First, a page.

To a biologist, there are only a few key elements that determine if something is alive: it must undergo homeostasis (stable internal state), metabolism (use energy to maintain organization and homeostasis), respond to its environment, adapt over time and reproduce. It sounds like a simple set of rules — after all, a bacteria can do it. But we, as human beings, have never been able to capture such essence and truly bring machines to life.
But such is the quest of many computer scientists that seek to create “artificial life,” or AI. The goal is to design a digital genetic code that can survive in a cyber world over generations and adapt to meet the demands of a virtual environment without needing the programmer to step in. Such is the quest of Steve Grand.
Gaming nerds will know him as the father of Creatures, a life simulator that took the gaming industry by storm when it was released in 1996. The “Norns” have their own digital DNA, which dictate how both their physical attributes and how they interact with the digital environment. Instead of natural selection, you, the gamer, chooses how to breed your norm and give your creatures the best chance at survival in a hostile digial world.
A decade and a half and a couple of books later, and Grand is still on his quest to create true artificial life. This time, though, it isn’t a rich gaming company funding his quest, it’s a kickstart campaign relying on donations.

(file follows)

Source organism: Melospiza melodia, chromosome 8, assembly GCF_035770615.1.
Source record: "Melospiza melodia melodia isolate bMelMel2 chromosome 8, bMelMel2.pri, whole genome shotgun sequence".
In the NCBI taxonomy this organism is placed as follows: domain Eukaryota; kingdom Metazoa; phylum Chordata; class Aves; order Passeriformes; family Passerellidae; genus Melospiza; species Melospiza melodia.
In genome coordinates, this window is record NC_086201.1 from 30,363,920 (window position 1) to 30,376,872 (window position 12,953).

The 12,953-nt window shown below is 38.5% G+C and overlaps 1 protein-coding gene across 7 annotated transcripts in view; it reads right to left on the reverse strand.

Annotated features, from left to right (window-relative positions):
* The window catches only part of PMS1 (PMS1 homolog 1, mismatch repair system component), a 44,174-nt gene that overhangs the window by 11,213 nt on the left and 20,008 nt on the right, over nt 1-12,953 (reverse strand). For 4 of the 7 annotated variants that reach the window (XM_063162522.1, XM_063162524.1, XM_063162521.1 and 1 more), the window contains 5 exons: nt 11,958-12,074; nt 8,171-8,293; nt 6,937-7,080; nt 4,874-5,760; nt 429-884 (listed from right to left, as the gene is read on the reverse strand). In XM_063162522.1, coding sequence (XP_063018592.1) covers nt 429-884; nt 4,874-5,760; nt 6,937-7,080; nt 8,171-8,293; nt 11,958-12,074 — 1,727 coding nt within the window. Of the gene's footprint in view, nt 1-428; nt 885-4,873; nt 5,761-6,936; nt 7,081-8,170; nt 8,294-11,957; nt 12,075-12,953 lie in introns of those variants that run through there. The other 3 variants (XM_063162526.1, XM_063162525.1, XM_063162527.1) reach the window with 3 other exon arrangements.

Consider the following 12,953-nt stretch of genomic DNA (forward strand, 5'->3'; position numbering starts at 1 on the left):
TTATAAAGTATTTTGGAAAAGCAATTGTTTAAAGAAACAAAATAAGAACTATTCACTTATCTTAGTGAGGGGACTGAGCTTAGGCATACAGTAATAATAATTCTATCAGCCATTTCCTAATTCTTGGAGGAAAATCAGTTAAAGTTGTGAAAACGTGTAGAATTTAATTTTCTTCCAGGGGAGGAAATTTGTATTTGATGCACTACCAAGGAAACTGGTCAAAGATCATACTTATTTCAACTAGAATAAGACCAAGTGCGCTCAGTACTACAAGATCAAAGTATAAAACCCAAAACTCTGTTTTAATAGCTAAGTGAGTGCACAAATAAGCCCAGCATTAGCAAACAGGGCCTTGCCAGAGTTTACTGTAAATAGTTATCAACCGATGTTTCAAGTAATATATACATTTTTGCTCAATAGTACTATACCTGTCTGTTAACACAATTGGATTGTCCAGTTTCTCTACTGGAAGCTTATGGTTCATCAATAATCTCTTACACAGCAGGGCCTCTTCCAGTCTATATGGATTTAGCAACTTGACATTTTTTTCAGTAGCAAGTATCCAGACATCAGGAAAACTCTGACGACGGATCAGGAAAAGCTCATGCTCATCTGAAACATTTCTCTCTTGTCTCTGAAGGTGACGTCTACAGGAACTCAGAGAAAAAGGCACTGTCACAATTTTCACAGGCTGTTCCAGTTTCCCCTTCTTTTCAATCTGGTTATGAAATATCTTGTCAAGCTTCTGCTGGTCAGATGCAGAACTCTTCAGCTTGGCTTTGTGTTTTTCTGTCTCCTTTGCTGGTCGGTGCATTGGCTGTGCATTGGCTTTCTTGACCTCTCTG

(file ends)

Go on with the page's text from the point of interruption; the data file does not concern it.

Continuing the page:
“Finally,” Grand writes in the project description, “I think I’ve made the scientific breakthrough I was looking for and I’ve started to develop it, but although I’ve been working towards this for years it’s happened a little too late, and without your support I don’t have the resources left to finish it.”
As Grand explains, “I’m not talking about a computer game designed to simulate lifelike behavior; I mean genuine artificial life.”
They won’t be just simulations, they will be digital organisms, capable of the core tenants of life. “If you conclude that they’re conscious, thinking, feeling beings then it won’t be because I’ve somehow fooled you. I’m not here to fool you; I’m here to celebrate the beauty and complexity of life with you.”
If you do want to pledge, you can get something in return, too. Pledge $15 and Lucy the robot will send you a postcard. Pledge $25 and you can have a photo of Lucy or Grace, plus access to an exclusive online ‘look his my shoulder’ at the state of the game as it develops, his personal programming diary, explanations of the theoretical stuff, and his raw laboratory notes. Pledge $50 and you get all that, plus the chance to be a beta tester with a pivotal role in the game’s development and a free copy when it’s done. And you can get more involved if you pledge even more!
It’s not about the money, Grand explains. “I don’t want to take it to a publisher because it will cease to be a labor of love and a work of art and science, and instead become a commercialized video game. I’m asking for the bare minimum I can live on while I put my latest ideas into practice”
So if you want to be a part of what may become the biggest advancement in artificial intelligence in our lifetime, check out Grand’s kickstart campaign. If you like what you see, help support his work. There is no pledge too small — every dollar helps.
If you want to learn more about Steve Grand and his quest, also check out this mashable interview.